Audrey Assad was in her early 20s when her parents told her they were considering divorce. An hour later she was at a sound check for a church worship service. Be happy, she was told. Smile!
"They wanted us to be bright-eyed. To smile and be perky," she says. "I just wanted to throw the microphone down and shout the f word."
That reaction forms the pillar of Assad's career as a Christian musician. The ever-present need to be "positive," she contends, is a distraction. Her music is made in direct—often conscious—opposition to that expectation.
Assad has had one of the more successful debuts in Christian music in the past few years. Her piano-based, introspective music has sold 100,000 albums on two records from Sparrow and won her the iTunes Christian Breakthrough Album award in 2010, along with several Dove nominations. She appears as a named artist on Chris Tomlin's Christmas record.
Apparently you can still succeed in the genre of contemporary Christian music (CCM) even if you dissent from its ethos: reassuring, upbeat, and "safe for the whole family." Those sentiments weren't enough when Assad's parents divorced and they weren't enough when her husband was diagnosed with cancer six months after their wedding.
"I don't think the words positive and encouraging have ever historically been adequate to describe Christian life," she says. "Yet these are the words being thrown around now as the two main characteristics of music made by Christian people."
Assad's music, echoing the thoughtful, melodic arrangements of Sara Groves and Brooke Fraser (who shares a producer with Assad), is intensely personal, seasoned with deft musical and literary references. Her lyrics can be stark, like these from "Show Me," the final track of her debut album: "Bind up these broken bones / mercy bend and bring me back to life / but not before you show me how to die." Pain, sorrow, and regret—a sense that the world is not as it should be—pulse beneath the beauty.
Just as honest offstage as on, Assad has forthrightly discussed her addiction to pornography as a teenager—including on Twitter. "There were specific people who told me I shouldn't talk about that, and I listened to them for a long time. But I felt I was doing a disservice if I didn't," she says. Her fans were listening, and they responded.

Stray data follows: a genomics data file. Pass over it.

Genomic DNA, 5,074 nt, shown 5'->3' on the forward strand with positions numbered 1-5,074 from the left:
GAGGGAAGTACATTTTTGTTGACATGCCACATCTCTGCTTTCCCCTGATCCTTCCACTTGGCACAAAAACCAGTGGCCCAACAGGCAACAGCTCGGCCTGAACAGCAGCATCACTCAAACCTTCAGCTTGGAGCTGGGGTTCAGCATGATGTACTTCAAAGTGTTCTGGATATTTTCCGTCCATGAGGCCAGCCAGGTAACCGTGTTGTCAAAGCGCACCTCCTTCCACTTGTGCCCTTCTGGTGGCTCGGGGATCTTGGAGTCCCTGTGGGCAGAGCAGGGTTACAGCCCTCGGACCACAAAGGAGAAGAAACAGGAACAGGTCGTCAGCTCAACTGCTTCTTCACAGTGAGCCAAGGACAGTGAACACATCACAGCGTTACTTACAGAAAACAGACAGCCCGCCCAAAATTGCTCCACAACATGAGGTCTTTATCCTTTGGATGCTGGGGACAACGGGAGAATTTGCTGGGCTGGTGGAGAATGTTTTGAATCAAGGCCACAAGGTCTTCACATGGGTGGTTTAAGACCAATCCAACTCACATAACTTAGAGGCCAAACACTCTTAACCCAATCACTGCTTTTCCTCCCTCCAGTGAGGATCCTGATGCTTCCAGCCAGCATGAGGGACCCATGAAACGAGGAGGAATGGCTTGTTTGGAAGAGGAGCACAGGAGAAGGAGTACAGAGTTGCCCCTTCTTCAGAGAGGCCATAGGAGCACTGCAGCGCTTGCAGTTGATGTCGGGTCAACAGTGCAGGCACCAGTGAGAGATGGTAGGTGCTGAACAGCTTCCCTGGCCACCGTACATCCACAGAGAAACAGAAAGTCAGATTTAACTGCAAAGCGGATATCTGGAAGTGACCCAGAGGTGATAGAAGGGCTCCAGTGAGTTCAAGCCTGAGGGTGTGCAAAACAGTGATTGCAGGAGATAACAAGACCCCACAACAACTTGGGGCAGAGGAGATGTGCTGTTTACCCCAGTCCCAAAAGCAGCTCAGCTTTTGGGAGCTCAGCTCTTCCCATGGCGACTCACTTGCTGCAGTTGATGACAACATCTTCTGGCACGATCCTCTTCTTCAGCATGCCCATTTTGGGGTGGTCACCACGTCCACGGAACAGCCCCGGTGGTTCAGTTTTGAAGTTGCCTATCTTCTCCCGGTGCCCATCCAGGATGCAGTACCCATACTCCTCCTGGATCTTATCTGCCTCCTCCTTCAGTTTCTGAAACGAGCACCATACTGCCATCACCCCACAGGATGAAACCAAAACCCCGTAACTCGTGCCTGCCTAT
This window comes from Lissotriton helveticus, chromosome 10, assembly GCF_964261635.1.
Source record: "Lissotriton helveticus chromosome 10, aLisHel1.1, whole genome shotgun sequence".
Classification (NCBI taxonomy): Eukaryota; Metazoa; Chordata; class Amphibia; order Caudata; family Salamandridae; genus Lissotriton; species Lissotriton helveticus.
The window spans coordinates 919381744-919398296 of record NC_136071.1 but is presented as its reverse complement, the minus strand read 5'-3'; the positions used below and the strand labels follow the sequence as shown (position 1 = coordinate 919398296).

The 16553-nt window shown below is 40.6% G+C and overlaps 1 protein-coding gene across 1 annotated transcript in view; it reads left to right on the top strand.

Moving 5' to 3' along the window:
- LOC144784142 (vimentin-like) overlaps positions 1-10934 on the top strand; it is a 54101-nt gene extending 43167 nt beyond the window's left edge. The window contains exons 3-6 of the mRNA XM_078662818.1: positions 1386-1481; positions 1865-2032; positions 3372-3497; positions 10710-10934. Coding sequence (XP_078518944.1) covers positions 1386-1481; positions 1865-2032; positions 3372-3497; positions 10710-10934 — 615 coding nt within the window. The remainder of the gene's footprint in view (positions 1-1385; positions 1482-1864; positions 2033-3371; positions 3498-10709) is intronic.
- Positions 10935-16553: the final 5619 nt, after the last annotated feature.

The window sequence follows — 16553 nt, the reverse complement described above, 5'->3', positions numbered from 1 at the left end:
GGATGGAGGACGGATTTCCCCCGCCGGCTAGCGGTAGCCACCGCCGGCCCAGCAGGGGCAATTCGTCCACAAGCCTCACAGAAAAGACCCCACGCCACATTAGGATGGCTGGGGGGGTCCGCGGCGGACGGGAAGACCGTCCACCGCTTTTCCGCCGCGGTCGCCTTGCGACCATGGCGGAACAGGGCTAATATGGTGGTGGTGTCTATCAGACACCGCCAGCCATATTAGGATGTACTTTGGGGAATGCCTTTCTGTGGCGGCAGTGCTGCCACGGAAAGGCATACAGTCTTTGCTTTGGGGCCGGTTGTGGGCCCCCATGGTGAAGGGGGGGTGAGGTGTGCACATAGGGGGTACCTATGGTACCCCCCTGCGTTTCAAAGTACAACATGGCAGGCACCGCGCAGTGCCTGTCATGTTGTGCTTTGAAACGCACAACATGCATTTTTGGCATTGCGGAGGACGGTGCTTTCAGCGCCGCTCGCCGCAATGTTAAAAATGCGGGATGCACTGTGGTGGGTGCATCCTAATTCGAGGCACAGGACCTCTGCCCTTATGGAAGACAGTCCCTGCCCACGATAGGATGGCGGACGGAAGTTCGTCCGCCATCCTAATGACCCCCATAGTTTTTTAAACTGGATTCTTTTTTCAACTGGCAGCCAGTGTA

"It's been overwhelming how many people, especially young girls, have said the same thing. They had no idea that a woman could struggle with something like this."
Assad shows life as the broken pieces of a stained glass window—beautiful, but fractured all the same.
Yet Assad's acknowledgment of her flaws doesn't become an excuse to shun piety or virtue. If the first striking point about Assad's music is its clear-eyed honesty, the second is its religious source. Assad is a devout Catholic, having converted at age 19 after growing up in the Plymouth Brethren church, a conservative Protestant movement. The decision was a shock to family and friends.
Assad's music is not narrowly Catholic. Yet recently, when she posted a picture of the newly elected Pope Francis on Twitter, it received a hostile reaction from some erstwhile fans. "I'm continually surprised not just by the opposition but by the revulsion," she says. "It's an exception, not the rule. … I'm truly brokenhearted over it."
Assad's Catholicism isn't a CCM trend. She says songwriter Matt Maher forms the other half of their small club. But the resistance to her faith is a small reminder that CCM can be just as exclusive as the secular realm.
From CCM to Crowdfunding
"My songs are born from suffering," Assad says. "I try really hard not to shy away from those feelings or boil them down to a more acceptable reaction to life."